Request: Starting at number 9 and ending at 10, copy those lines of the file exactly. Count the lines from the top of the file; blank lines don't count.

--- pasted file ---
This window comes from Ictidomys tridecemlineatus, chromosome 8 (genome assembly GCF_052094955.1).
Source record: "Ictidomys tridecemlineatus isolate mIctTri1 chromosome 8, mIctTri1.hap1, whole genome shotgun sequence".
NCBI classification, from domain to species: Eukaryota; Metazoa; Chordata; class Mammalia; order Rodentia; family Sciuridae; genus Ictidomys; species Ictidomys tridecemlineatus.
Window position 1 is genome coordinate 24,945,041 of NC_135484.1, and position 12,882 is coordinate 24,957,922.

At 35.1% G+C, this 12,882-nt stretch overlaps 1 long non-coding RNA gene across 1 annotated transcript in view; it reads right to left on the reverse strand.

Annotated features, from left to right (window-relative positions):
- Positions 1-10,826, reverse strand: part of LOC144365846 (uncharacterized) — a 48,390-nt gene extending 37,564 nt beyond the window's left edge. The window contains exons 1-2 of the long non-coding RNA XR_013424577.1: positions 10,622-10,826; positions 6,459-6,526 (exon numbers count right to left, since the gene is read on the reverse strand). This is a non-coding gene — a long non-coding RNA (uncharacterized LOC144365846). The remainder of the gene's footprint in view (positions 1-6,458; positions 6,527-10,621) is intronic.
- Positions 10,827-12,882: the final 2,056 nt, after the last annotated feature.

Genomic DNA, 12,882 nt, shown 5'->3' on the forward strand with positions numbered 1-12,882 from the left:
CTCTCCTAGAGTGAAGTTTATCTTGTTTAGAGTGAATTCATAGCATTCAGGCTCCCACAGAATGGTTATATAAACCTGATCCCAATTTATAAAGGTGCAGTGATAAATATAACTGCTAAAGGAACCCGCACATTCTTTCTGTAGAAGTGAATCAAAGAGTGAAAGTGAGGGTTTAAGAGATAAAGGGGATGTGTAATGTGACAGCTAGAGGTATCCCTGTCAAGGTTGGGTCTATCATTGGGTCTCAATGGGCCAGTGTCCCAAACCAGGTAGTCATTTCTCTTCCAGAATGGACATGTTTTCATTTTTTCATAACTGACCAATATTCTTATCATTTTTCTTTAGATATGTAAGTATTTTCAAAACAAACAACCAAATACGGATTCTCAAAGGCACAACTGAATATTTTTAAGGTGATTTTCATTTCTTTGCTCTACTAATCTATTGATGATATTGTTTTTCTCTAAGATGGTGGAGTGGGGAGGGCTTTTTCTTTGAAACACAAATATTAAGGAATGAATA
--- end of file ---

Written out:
Genomic DNA, 12,882 nt, shown 5'->3' on the forward strand with positions numbered 1-12,882 from the left:
CTCTCCTAGAGTGAAGTTTATCTTGTTTAGAGTGAATTCATAGCATTCAGGCTCCCACAGAATGGTTATATAAACCTGATCCCAATTTATAAAGGTGCAGTGATAAATATAACTGCTAAAGGAACCCGCACATTCTTTCTGTAGAAGTGAATCAAAGAGTGAAAGTGAGGGTTTAAGAGATAAAGGGGATGTGTAATGTGACAGCTAGAGGTATCCCTGTCAAGGTTGGGTCTATCATTGGGTCTCAATGGGCCAGTGTCCCAAACCAGGTAGTCATTTCTCTTCCAGAATGGACATGTTTTCATTTTTTCATAACTGACCAATATTCTTATCATTTTTCTTTAGATATGTAAGTATTTTCAAAACAAACAACCAAATACGGATTCTCAAAGGCACAACTGAATATTTTTAAGGTGATTTTCATTTCTTTGCTCTACTAATCTATTGATGATATTGTTTTTCTCTAAGATGGTGGAGTGGGGAGGGCTTTTTCTTTGAAACACAAATATTAAGGAATGAATA